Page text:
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European Outlook: Asian stock markets headed south overnight, following on from broad losses in the U.S. and Europe outside of Germany yesterday. The DAX managed to rescue a 0.18% gain into the close but risk aversion spiked higher amid ongoing North Korea jitters and as another storms heads for the U.S. FTSE 100 futures are down and Bund futures extended gains in after hour trade yesterday, so yields, which dropped sharply yesterday are likely to remain under pressure. In the Eurozone tapering expectations are being pushed back ahead of tomorrow’s ECB meeting and Fed comments also were relatively dovish. Also today, Australian Q2 GDP came in slightly below expectations, albeit at a robust growth pace of 0.8% y/y, up from 0.3% q/q in Q1, and marking the 26th consecutive month of expansion. The Aussie dipped to a low of 0.7978 before settling around 0.7990.

Germany: Manufacturing orders unexpectedly corrected -0.7% m/m in July, June was revised down to 0.9% m/m from 1.0% m/m. Domestic orders corrected -1.6% m/m, after surging 4.8% m/m in the previous month. Foreign orders meanwhile stagnated and it is not just the strong EUR that is to blame, with orders from other Eurozone countries actually falling for a second consecutive month. Somewhat of a set back then for the German manufacturing sector, which ties in with the dip in the German manufacturing reading that month. Ifo and PMI readings for August, however, suggest a stabilization with subsequent data, still for now it will give the doves at the ECB something to argue with tomorrow.

U.S: The U.S. factory data beat estimates with July gains for nondurable shipments, inventories and orders after June boosts, alongside almost no revisions in the durables data beyond small July hikes for equipment. The figures still show a big Boeing-led June-July transportation orders gyration and a defense orders surge, with firm July ex-transportation orders and strong equipment data. More precisely, U.S. factory orders dropped 3.3% in July, reversing the 3.2% June bounce (revised from 3.0%) from -0.3% in May. Durable goods orders were left at -6.8%, as they were in the Advance July release. Nondefense capital goods orders excluding aircraft climbed 1.0% after slipping 0.1% in June (revised from unchanged). July shipments edged up 0.3% following a 0.1% prior gain in June (revised from -0.2%). Nondefense capital goods shipments excluding aircraft jumped 1.2% versus 0.6% previously. Inventories were up 0.2% from 0.3% previously (revised from 0.2%). The inventory-shipment ratio slipped to 1.37 from 1.38. This is a solid report, aside from the as-expected headline decline.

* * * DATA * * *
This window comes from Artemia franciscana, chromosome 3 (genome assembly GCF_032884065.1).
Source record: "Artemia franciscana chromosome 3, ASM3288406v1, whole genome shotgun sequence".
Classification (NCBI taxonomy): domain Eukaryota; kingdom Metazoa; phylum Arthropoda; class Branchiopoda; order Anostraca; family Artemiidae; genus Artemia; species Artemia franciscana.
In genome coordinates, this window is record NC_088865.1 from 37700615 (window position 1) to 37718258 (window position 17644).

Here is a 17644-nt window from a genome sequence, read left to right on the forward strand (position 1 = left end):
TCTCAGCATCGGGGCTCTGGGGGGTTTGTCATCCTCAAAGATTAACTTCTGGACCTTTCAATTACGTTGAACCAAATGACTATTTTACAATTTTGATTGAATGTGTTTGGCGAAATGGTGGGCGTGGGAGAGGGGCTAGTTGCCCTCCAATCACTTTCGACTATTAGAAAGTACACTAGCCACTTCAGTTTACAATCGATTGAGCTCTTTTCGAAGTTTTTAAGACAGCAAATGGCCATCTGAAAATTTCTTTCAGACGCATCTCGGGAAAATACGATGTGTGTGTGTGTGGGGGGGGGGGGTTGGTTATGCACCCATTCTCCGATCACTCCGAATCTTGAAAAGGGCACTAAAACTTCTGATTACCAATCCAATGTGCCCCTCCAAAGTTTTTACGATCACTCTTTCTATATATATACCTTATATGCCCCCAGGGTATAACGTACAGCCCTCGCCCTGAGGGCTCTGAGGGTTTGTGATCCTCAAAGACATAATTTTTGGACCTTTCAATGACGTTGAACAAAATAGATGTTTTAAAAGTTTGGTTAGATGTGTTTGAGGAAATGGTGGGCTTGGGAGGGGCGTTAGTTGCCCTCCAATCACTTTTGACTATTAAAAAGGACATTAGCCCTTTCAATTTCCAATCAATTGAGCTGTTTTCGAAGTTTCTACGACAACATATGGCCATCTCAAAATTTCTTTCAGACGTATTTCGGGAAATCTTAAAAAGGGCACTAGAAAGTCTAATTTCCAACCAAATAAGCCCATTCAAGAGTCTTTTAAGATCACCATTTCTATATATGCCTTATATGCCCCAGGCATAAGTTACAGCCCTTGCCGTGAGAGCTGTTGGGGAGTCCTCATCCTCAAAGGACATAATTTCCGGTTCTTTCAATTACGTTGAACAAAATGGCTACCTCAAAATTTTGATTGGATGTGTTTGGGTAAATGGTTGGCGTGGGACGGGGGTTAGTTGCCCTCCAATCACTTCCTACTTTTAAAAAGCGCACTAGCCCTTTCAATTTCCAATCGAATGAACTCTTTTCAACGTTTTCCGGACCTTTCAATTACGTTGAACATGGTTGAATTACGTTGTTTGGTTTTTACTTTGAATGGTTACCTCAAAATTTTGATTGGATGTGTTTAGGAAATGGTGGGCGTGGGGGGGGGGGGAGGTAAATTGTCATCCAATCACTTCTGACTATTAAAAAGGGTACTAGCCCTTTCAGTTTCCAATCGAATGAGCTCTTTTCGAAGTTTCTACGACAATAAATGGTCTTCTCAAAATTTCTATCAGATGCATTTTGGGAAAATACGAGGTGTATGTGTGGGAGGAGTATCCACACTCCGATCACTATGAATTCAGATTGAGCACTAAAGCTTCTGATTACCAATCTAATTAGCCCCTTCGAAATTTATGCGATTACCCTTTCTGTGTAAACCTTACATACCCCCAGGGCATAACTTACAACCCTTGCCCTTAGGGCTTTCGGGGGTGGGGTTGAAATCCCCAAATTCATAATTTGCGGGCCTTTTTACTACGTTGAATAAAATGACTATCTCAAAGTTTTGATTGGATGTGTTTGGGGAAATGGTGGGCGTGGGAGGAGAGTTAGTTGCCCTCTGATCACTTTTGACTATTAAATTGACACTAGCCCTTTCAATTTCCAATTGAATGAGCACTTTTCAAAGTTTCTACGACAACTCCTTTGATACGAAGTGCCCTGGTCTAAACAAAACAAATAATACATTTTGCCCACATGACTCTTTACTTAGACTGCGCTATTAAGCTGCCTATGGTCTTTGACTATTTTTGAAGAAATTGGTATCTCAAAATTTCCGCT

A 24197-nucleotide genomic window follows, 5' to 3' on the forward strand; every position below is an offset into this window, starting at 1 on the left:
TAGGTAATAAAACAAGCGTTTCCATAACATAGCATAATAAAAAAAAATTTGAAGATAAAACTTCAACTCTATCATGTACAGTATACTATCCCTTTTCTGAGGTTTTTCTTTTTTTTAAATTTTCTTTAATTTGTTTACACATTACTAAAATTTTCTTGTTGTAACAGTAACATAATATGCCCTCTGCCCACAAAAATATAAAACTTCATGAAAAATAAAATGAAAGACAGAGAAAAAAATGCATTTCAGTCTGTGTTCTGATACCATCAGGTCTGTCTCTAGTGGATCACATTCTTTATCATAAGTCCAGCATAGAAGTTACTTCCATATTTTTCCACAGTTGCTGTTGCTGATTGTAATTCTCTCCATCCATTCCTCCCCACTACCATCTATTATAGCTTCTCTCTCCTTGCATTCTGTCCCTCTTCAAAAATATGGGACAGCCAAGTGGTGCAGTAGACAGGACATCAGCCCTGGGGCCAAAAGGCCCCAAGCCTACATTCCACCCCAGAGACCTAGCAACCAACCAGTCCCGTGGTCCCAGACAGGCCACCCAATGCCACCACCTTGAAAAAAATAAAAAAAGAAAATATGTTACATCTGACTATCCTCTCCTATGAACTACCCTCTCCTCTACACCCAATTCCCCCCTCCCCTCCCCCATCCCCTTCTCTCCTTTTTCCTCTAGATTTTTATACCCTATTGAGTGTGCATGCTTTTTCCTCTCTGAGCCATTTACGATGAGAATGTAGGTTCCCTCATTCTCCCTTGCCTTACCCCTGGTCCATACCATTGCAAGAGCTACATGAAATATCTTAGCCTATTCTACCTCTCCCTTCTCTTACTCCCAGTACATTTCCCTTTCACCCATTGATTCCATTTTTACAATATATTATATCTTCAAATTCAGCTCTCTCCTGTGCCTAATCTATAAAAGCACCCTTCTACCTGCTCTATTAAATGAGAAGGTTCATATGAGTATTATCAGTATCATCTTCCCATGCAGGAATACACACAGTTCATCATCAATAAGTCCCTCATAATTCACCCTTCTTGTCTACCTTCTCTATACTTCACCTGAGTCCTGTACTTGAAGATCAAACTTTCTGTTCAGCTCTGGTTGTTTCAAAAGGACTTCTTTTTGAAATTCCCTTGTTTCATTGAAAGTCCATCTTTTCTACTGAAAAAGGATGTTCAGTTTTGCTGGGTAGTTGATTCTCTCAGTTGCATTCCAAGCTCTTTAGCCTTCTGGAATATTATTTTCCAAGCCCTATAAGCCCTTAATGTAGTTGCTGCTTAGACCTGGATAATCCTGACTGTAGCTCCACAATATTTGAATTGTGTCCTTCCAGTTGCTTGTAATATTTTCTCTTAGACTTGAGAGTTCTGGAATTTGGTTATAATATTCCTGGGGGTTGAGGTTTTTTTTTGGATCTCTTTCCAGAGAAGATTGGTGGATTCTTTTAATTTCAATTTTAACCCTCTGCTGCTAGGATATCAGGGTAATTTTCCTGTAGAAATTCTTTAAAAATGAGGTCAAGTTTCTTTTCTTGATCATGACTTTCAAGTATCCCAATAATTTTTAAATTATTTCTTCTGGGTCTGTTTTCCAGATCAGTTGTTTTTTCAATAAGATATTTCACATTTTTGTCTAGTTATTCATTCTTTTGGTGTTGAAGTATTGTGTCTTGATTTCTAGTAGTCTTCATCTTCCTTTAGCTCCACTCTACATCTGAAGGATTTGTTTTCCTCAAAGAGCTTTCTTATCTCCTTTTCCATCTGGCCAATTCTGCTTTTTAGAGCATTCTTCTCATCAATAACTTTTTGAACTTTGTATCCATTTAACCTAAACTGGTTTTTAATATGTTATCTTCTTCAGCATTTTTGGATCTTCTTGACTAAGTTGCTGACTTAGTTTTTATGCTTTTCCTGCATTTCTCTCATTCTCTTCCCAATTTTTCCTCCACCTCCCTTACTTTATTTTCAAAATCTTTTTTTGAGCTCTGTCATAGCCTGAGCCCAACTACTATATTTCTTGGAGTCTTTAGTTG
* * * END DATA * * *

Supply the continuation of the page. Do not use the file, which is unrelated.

FedSpeak: Yesterday, Fed Governor Brainard said that she sees raising rates more gradually than the median forecast as prudent, but is ready to start shrinking the balance sheet. She remains concerned that recent low price readings are due to depressed underlying inflation, which remains “well short” of its objective, and remains cautious on rate hikes accordingly. Dovish Brainard sees few signs of asset bubbles and feels inflation data should be closely assessed and the Fed should be confident before raising rates. On the other hand, Fed dove Kashkari said rate hikes may be doing real harm to the economy and premature rate hikes are not free in terms of inflation and job growth, as the Fed may be allowing inflation expectations to slip. He also sees a lot more slack in the labor market than the Fed appreciates.

Main Macro Events Today                

  • Canada Trade – The trade deficit expected to reveal a widening to -C$3.9 bln in July from -C$3.6 bln in June. Exports are seen rising 1.5% m/m in July after the 4.3% drop in June. Imports are expected to grow 2.0% m/m in July following the 0.3% rise in June.Labor productivity is expected to be flat in Q2 (q/q, sa) following the 1.4% surge in Q1 (q/q, sa), as both GDP and hours worked grew 1.1% in Q2 (q/q, sa).
  • US ISM & Trade – The August ISM services index is expected to rise 1.1 points to 55.0, recovering somewhat from the 3.5 point tumble to 53.9 in July. The July trade deficit is forecast widening to -$44.6 bln amid declines in imports and exports, after narrowing 5.9% to -$43.6 bln in June.
  • BOC – The Bank of Canada’s announcement is the week’s attention getter. No change in the current 0.75% rate setting is expected at today’s announcement, as the Bank takes a breather after raising rates 25 basis points in July.

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Andria Pichidi

Market Analyst


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